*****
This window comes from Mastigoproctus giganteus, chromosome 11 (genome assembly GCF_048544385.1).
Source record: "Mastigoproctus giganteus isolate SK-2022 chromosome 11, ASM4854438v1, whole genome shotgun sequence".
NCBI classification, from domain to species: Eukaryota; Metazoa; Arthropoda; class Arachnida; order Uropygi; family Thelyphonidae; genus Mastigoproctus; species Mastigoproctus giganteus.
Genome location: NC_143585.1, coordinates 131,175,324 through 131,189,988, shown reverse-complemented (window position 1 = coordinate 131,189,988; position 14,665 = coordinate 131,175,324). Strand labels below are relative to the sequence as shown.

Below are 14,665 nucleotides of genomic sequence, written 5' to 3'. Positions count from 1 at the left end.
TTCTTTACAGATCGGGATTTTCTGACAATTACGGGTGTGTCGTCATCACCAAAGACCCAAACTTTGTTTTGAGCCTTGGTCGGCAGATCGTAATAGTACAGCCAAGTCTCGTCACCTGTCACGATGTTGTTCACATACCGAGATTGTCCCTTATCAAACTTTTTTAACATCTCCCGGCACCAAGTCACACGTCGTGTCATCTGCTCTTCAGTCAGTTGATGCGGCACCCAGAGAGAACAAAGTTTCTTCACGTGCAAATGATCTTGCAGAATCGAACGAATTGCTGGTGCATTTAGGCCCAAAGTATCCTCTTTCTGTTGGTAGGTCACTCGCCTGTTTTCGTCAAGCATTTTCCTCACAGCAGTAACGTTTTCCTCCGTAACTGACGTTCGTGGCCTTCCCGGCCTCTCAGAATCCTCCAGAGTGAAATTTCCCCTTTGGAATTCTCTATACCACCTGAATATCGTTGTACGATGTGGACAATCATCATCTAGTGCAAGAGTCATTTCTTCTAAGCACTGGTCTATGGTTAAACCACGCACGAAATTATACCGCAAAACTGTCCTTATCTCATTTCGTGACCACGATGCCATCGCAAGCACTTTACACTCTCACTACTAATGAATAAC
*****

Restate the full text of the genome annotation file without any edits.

This window comes from Mastigoproctus giganteus, chromosome 11 (genome assembly GCF_048544385.1).
Source record: "Mastigoproctus giganteus isolate SK-2022 chromosome 11, ASM4854438v1, whole genome shotgun sequence".
NCBI classification, from domain to species: Eukaryota; Metazoa; Arthropoda; class Arachnida; order Uropygi; family Thelyphonidae; genus Mastigoproctus; species Mastigoproctus giganteus.
Genome location: NC_143585.1, coordinates 131,175,324 through 131,189,988, shown reverse-complemented (window position 1 = coordinate 131,189,988; position 14,665 = coordinate 131,175,324). Strand labels below are relative to the sequence as shown.

Below are 14,665 nucleotides of genomic sequence, written 5' to 3'. Positions count from 1 at the left end.
TTCTTTACAGATCGGGATTTTCTGACAATTACGGGTGTGTCGTCATCACCAAAGACCCAAACTTTGTTTTGAGCCTTGGTCGGCAGATCGTAATAGTACAGCCAAGTCTCGTCACCTGTCACGATGTTGTTCACATACCGAGATTGTCCCTTATCAAACTTTTTTAACATCTCCCGGCACCAAGTCACACGTCGTGTCATCTGCTCTTCAGTCAGTTGATGCGGCACCCAGAGAGAACAAAGTTTCTTCACGTGCAAATGATCTTGCAGAATCGAACGAATTGCTGGTGCATTTAGGCCCAAAGTATCCTCTTTCTGTTGGTAGGTCACTCGCCTGTTTTCGTCAAGCATTTTCCTCACAGCAGTAACGTTTTCCTCCGTAACTGACGTTCGTGGCCTTCCCGGCCTCTCAGAATCCTCCAGAGTGAAATTTCCCCTTTGGAATTCTCTATACCACCTGAATATCGTTGTACGATGTGGACAATCATCATCTAGTGCAAGAGTCATTTCTTCTAAGCACTGGTCTATGGTTAAACCACGCACGAAATTATACCGCAAAACTGTCCTTATCTCATTTCGTGACCACGATGCCATCGCAAGCACTTTACACTCTCACTACTAATGAATAAC